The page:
Simon Collins

Simon Collins is the Herald’s social issues reporter.

Abuse rate 10 times higher in welfare families: study

Researcher singles out stress arising from chronic money shortage as a major factor

Paula Bennett's office says the abuse assessment tool could potentially be used to look at risk factors for every child, not just those whose family are on welfare. Photo / Mark Mitchell
Paula Bennett's office says the abuse assessment tool could potentially be used to look at risk factors for every child, not just those whose family are on welfare. Photo / Mark Mitchell

Five out of every six children who are abused or neglected in their first five years are in families on welfare, new research has found.

The research, conducted by the University of Auckland for the white paper on vulnerable children, found that 13 per cent of children in families that went on welfare in the child's first two years were abused or neglected before they turned 5, almost 10 times the rate for children whose parents were never on welfare (1.4 per cent).

That meant 83 per cent of New Zealand children who were abused or neglected in their first five years lived in families that were on welfare in the child's first two years.

The finding was based on matching Child, Youth and Family Services data on substantiated cases of abuse or neglect with Work and Income data on children born between 2003 and 2006 who were included in the main benefits of their caregivers.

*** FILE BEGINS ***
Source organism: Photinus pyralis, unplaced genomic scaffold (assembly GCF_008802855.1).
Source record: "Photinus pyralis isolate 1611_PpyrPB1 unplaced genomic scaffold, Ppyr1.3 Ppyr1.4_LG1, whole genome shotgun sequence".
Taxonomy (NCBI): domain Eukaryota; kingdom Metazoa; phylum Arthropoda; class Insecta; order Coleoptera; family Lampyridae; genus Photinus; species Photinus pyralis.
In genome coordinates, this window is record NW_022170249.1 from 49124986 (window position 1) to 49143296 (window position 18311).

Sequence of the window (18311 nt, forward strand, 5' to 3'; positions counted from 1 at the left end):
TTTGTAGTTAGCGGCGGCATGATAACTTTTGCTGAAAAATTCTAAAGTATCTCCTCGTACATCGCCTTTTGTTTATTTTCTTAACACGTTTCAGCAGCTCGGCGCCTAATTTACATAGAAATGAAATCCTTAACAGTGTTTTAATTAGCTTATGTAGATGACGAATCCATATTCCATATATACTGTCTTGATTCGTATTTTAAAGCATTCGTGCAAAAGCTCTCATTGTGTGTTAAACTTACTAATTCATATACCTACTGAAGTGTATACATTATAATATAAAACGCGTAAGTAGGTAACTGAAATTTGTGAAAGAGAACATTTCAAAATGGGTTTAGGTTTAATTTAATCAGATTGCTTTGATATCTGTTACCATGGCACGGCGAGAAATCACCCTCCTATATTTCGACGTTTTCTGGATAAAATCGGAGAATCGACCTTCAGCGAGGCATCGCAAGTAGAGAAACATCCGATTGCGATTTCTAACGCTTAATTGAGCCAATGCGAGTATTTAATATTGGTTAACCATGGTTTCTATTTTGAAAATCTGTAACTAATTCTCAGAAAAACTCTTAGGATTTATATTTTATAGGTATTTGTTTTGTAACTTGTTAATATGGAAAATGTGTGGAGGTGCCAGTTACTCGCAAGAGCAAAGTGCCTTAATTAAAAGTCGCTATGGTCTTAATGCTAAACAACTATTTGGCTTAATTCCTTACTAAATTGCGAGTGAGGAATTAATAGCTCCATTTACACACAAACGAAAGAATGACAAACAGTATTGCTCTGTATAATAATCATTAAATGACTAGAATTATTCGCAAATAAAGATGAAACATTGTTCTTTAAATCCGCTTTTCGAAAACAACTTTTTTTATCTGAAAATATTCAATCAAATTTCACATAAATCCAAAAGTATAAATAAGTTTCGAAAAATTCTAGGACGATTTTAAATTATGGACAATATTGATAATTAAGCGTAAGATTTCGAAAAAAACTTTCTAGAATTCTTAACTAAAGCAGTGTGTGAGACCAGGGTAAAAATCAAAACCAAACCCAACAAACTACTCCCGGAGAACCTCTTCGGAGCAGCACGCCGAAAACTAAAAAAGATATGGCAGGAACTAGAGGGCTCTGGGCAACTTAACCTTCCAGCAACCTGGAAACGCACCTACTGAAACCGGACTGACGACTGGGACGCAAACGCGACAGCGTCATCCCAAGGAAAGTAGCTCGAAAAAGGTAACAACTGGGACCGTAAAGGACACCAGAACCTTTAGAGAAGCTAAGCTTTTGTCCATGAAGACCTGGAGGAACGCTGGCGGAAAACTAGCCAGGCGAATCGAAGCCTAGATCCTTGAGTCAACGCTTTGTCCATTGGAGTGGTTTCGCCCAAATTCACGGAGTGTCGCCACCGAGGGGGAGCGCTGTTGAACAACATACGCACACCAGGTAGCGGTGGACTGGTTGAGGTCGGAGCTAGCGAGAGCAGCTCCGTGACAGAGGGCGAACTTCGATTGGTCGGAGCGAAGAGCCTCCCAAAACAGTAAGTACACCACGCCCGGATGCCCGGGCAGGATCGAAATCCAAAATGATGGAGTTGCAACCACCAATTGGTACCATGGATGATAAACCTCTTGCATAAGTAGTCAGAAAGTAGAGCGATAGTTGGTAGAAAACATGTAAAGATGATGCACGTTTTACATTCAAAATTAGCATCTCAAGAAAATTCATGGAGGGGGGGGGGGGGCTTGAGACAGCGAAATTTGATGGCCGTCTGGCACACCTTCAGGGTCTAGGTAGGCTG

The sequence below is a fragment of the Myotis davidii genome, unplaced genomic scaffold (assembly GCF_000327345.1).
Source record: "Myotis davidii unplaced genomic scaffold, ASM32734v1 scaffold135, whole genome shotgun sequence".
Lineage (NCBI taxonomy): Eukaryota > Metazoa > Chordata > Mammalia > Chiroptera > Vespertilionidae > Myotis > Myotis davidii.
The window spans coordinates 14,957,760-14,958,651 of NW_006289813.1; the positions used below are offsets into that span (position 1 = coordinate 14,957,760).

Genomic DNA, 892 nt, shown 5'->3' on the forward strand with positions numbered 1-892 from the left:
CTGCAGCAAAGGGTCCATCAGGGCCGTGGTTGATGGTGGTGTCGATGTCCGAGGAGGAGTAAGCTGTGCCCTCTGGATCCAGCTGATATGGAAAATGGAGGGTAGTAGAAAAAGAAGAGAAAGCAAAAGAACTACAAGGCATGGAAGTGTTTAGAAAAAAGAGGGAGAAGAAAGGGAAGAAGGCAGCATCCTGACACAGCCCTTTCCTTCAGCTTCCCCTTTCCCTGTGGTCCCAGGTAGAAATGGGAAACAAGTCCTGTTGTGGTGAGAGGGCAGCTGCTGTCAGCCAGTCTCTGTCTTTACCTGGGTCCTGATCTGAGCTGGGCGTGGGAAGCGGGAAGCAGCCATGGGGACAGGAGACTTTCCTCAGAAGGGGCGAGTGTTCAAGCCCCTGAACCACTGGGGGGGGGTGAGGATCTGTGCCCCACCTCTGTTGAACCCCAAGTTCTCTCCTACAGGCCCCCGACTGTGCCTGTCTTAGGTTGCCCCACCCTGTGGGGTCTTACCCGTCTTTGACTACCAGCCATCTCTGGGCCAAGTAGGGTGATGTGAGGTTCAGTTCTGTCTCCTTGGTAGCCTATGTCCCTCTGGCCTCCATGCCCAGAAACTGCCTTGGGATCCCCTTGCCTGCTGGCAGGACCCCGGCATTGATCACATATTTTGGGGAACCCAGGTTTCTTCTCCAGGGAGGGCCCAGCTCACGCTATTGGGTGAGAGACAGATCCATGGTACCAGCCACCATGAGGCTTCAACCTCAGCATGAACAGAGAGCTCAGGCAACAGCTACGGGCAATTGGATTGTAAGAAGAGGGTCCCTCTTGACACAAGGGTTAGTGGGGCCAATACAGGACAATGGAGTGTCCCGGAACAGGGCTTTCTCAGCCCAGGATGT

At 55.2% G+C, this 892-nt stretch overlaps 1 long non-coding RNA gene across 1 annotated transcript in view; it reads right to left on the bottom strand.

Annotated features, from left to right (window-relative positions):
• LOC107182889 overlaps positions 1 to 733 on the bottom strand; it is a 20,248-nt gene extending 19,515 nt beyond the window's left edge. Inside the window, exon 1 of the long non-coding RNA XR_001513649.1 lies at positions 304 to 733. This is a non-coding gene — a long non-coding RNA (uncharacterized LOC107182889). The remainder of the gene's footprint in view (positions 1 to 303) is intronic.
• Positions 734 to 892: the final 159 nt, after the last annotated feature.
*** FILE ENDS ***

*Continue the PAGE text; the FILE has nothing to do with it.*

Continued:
One of the authors, social work lecturer Dr Irene de Haan, said: "The problem is the cumulative stress that arises from people being chronically short of money. I am concerned that the children live in families with chronic financial stress, lack of food, lack of money, constant moving around."

The researchers developed a "risk assessment tool" to predict whether a child was at risk of maltreatment based on 132 indicators in the CYFS and Work and Income data such as the children's past maltreatment, their parents' own maltreatment in their childhoods, single versus two-parent families, birth intervals between children and the parents' ages and educational qualifications.

Another author, economist Dr Claire Dale, said: "The theory is that we can take action before any harm comes to the child."

But the research came under political fire last night when Green MP Metiria Turei challenged Social Development Minister Paula Bennett to say whether the tool would be applied only to families on welfare.

"It justifies a very punitive approach to a very narrow number of people that she has already decided she wants to target," Ms Turei said.

A spokeswoman for Ms Bennett said: "Eventually they will be able to use the predictive model to look at risk factors for every child - not necessarily delving into the lives of every child, but they could potentially look at the risk factors around them."

- NZ Herald

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